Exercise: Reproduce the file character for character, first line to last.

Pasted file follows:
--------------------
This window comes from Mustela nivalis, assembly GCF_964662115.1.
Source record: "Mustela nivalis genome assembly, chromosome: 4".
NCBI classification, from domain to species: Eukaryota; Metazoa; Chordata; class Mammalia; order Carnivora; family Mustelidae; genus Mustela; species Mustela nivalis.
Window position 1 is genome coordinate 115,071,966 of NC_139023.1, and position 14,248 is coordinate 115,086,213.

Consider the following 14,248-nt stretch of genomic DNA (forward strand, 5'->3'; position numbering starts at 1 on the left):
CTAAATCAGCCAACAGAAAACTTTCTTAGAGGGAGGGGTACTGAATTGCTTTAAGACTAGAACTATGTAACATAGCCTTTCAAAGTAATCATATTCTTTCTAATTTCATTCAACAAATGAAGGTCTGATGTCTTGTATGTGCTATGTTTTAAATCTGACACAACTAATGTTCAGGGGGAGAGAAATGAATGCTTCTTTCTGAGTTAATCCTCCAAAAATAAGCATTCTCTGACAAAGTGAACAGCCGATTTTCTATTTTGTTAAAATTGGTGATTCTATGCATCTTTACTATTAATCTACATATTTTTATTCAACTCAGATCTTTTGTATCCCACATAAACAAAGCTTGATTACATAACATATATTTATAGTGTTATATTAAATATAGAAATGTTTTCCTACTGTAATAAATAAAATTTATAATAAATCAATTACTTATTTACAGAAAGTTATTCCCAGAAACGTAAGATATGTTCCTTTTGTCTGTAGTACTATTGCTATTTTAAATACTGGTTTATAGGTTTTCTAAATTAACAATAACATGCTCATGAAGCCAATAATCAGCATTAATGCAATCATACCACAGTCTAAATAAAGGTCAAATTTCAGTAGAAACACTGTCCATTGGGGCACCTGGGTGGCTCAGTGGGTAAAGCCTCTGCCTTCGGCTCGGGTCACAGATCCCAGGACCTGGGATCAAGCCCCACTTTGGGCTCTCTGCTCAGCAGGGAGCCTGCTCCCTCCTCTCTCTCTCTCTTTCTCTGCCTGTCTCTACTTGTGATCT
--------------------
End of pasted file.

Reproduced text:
This window comes from Mustela nivalis, assembly GCF_964662115.1.
Source record: "Mustela nivalis genome assembly, chromosome: 4".
NCBI classification, from domain to species: Eukaryota; Metazoa; Chordata; class Mammalia; order Carnivora; family Mustelidae; genus Mustela; species Mustela nivalis.
Window position 1 is genome coordinate 115,071,966 of NC_139023.1, and position 14,248 is coordinate 115,086,213.

Consider the following 14,248-nt stretch of genomic DNA (forward strand, 5'->3'; position numbering starts at 1 on the left):
CTAAATCAGCCAACAGAAAACTTTCTTAGAGGGAGGGGTACTGAATTGCTTTAAGACTAGAACTATGTAACATAGCCTTTCAAAGTAATCATATTCTTTCTAATTTCATTCAACAAATGAAGGTCTGATGTCTTGTATGTGCTATGTTTTAAATCTGACACAACTAATGTTCAGGGGGAGAGAAATGAATGCTTCTTTCTGAGTTAATCCTCCAAAAATAAGCATTCTCTGACAAAGTGAACAGCCGATTTTCTATTTTGTTAAAATTGGTGATTCTATGCATCTTTACTATTAATCTACATATTTTTATTCAACTCAGATCTTTTGTATCCCACATAAACAAAGCTTGATTACATAACATATATTTATAGTGTTATATTAAATATAGAAATGTTTTCCTACTGTAATAAATAAAATTTATAATAAATCAATTACTTATTTACAGAAAGTTATTCCCAGAAACGTAAGATATGTTCCTTTTGTCTGTAGTACTATTGCTATTTTAAATACTGGTTTATAGGTTTTCTAAATTAACAATAACATGCTCATGAAGCCAATAATCAGCATTAATGCAATCATACCACAGTCTAAATAAAGGTCAAATTTCAGTAGAAACACTGTCCATTGGGGCACCTGGGTGGCTCAGTGGGTAAAGCCTCTGCCTTCGGCTCGGGTCACAGATCCCAGGACCTGGGATCAAGCCCCACTTTGGGCTCTCTGCTCAGCAGGGAGCCTGCTCCCTCCTCTCTCTCTCTCTTTCTCTGCCTGTCTCTACTTGTGATCT